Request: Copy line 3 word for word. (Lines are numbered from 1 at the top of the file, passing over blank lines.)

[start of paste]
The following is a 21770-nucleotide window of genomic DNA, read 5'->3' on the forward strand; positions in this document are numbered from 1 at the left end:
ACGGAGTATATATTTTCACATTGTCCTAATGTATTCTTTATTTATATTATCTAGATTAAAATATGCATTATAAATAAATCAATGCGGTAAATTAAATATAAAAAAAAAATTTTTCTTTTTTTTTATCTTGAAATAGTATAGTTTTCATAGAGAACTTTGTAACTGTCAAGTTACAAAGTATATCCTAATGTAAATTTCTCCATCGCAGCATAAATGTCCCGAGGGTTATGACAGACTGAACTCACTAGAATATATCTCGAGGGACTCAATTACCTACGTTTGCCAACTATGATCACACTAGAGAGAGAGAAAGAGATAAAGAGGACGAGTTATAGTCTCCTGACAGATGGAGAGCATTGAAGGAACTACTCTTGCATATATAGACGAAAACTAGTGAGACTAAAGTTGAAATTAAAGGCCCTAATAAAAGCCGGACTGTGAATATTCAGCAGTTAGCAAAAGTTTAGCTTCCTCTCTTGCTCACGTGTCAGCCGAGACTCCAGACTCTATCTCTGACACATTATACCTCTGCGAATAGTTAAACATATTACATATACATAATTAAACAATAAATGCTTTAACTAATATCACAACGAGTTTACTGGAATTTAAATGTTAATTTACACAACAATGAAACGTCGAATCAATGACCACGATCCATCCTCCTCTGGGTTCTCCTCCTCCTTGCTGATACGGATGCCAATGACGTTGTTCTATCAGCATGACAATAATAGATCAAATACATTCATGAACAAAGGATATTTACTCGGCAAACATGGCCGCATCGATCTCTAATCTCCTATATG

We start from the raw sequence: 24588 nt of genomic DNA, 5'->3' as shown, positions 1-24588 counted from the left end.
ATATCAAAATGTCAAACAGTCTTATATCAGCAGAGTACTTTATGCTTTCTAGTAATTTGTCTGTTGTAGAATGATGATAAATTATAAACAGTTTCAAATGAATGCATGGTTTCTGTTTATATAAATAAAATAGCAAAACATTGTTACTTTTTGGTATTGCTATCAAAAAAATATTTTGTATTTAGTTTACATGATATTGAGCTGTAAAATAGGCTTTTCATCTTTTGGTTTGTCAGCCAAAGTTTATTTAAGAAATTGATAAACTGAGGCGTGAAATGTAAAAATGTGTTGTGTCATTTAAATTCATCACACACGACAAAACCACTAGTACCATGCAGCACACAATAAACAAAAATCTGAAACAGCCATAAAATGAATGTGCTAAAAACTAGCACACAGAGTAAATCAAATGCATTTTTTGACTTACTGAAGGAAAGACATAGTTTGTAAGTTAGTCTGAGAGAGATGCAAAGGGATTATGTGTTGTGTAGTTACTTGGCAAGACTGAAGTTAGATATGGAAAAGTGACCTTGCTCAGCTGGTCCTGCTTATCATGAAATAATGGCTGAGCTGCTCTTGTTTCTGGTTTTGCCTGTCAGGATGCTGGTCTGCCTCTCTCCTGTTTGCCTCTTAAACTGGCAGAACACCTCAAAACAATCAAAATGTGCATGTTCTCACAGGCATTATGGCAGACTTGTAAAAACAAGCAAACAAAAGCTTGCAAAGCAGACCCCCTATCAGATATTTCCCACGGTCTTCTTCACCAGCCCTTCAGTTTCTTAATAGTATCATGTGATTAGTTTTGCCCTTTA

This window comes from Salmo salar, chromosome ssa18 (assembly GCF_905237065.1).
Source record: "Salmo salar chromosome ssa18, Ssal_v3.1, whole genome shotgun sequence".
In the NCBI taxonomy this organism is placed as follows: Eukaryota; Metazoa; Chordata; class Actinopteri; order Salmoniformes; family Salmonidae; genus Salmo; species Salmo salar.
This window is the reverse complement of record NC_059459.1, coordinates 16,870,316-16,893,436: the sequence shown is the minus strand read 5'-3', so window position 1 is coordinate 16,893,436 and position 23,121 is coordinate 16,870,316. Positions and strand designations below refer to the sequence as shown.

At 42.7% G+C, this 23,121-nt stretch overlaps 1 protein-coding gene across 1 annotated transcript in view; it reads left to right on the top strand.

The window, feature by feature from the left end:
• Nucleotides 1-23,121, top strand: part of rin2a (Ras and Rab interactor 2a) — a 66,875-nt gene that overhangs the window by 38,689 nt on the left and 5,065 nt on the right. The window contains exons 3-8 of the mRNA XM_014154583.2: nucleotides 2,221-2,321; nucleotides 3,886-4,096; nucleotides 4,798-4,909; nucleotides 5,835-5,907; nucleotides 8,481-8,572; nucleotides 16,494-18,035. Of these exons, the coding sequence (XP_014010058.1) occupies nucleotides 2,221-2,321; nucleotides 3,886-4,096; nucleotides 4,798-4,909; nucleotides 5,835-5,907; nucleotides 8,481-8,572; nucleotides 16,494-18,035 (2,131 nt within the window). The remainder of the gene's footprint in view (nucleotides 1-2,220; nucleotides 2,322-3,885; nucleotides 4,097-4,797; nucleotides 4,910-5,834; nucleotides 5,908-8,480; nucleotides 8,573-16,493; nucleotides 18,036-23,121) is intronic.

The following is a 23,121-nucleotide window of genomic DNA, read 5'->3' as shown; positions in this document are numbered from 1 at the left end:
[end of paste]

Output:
We start from the raw sequence: 24588 nt of genomic DNA, 5'->3' as shown, positions 1-24588 counted from the left end.